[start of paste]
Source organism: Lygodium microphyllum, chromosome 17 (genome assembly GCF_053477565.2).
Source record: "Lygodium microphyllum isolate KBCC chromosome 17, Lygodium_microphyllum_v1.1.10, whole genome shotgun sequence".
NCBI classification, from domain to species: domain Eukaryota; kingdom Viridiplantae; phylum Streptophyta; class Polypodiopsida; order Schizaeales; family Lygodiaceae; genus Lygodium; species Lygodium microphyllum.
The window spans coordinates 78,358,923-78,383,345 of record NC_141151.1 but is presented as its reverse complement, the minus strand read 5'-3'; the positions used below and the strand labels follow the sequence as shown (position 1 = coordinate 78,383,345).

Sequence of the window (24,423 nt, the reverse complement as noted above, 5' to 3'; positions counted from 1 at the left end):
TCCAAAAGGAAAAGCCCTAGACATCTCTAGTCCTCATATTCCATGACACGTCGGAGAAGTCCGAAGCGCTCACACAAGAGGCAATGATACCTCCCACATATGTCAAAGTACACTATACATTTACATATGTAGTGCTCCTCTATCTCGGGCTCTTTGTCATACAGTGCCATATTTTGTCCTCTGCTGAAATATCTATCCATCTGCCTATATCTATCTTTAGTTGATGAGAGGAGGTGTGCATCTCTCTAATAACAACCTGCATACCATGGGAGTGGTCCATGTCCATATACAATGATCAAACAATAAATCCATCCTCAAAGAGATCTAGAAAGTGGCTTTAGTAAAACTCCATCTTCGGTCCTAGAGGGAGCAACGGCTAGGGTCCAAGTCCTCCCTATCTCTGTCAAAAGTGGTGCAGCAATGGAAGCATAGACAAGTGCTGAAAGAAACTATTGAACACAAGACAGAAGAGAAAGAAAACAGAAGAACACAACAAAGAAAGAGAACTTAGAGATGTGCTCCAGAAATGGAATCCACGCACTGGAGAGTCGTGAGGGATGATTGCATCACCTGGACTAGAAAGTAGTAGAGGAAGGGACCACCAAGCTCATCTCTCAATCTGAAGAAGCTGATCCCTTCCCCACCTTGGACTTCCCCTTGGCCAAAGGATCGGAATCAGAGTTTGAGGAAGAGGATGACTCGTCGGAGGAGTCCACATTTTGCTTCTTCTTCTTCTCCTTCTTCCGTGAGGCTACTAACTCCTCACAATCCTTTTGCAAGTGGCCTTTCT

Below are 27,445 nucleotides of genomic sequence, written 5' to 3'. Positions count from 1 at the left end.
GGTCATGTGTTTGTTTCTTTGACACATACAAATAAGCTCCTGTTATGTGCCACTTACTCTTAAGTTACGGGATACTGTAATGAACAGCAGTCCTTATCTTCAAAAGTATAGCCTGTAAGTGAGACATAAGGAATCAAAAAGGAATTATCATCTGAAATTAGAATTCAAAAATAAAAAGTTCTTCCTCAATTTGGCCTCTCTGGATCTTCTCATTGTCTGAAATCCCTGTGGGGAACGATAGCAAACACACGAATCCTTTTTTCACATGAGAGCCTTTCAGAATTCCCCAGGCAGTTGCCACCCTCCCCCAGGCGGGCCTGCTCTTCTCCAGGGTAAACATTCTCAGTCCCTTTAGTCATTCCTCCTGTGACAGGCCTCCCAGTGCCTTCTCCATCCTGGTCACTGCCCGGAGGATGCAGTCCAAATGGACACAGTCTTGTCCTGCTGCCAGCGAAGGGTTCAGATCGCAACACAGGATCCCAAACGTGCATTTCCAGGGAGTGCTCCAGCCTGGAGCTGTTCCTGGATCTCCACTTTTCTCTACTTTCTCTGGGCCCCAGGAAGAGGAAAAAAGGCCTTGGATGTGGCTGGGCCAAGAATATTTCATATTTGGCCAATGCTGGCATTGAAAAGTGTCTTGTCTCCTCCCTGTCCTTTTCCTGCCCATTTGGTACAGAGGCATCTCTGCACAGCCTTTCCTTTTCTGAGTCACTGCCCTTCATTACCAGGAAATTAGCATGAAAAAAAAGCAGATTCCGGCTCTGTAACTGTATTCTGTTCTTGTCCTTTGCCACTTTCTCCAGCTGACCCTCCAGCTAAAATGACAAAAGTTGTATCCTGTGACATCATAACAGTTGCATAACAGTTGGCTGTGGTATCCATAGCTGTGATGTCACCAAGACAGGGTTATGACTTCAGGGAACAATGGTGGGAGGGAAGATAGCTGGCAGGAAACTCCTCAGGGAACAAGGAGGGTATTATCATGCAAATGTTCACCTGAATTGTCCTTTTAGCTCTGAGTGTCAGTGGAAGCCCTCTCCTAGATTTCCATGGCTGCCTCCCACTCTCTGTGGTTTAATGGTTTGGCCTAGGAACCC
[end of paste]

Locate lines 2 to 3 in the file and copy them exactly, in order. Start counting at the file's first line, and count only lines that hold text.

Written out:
Source record: "Lygodium microphyllum isolate KBCC chromosome 17, Lygodium_microphyllum_v1.1.10, whole genome shotgun sequence".
NCBI classification, from domain to species: domain Eukaryota; kingdom Viridiplantae; phylum Streptophyta; class Polypodiopsida; order Schizaeales; family Lygodiaceae; genus Lygodium; species Lygodium microphyllum.